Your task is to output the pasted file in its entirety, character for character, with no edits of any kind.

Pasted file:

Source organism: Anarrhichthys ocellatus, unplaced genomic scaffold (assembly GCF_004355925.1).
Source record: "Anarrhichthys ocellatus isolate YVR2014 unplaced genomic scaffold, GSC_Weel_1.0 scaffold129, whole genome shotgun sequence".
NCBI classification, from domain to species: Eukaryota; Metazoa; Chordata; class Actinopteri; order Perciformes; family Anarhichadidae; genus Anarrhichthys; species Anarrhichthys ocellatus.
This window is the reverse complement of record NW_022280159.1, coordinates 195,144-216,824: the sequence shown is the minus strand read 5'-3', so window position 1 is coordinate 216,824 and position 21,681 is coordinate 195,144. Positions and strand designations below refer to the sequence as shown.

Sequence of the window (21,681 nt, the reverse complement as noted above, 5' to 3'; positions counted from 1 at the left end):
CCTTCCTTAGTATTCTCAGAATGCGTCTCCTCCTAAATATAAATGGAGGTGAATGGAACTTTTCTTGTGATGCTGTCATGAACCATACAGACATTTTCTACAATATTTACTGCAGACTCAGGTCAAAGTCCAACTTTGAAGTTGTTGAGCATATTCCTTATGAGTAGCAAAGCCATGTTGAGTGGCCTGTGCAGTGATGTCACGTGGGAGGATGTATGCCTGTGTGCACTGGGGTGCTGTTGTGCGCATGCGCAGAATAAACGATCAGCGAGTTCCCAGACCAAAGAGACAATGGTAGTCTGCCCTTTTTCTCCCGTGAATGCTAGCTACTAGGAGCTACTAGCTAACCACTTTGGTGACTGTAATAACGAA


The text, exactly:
Source organism: Anarrhichthys ocellatus, unplaced genomic scaffold (assembly GCF_004355925.1).
Source record: "Anarrhichthys ocellatus isolate YVR2014 unplaced genomic scaffold, GSC_Weel_1.0 scaffold129, whole genome shotgun sequence".
NCBI classification, from domain to species: Eukaryota; Metazoa; Chordata; class Actinopteri; order Perciformes; family Anarhichadidae; genus Anarrhichthys; species Anarrhichthys ocellatus.
This window is the reverse complement of record NW_022280159.1, coordinates 195,144-216,824: the sequence shown is the minus strand read 5'-3', so window position 1 is coordinate 216,824 and position 21,681 is coordinate 195,144. Positions and strand designations below refer to the sequence as shown.

Sequence of the window (21,681 nt, the reverse complement as noted above, 5' to 3'; positions counted from 1 at the left end):
CCTTCCTTAGTATTCTCAGAATGCGTCTCCTCCTAAATATAAATGGAGGTGAATGGAACTTTTCTTGTGATGCTGTCATGAACCATACAGACATTTTCTACAATATTTACTGCAGACTCAGGTCAAAGTCCAACTTTGAAGTTGTTGAGCATATTCCTTATGAGTAGCAAAGCCATGTTGAGTGGCCTGTGCAGTGATGTCACGTGGGAGGATGTATGCCTGTGTGCACTGGGGTGCTGTTGTGCGCATGCGCAGAATAAACGATCAGCGAGTTCCCAGACCAAAGAGACAATGGTAGTCTGCCCTTTTTCTCCCGTGAATGCTAGCTACTAGGAGCTACTAGCTAACCACTTTGGTGACTGTAATAACGAA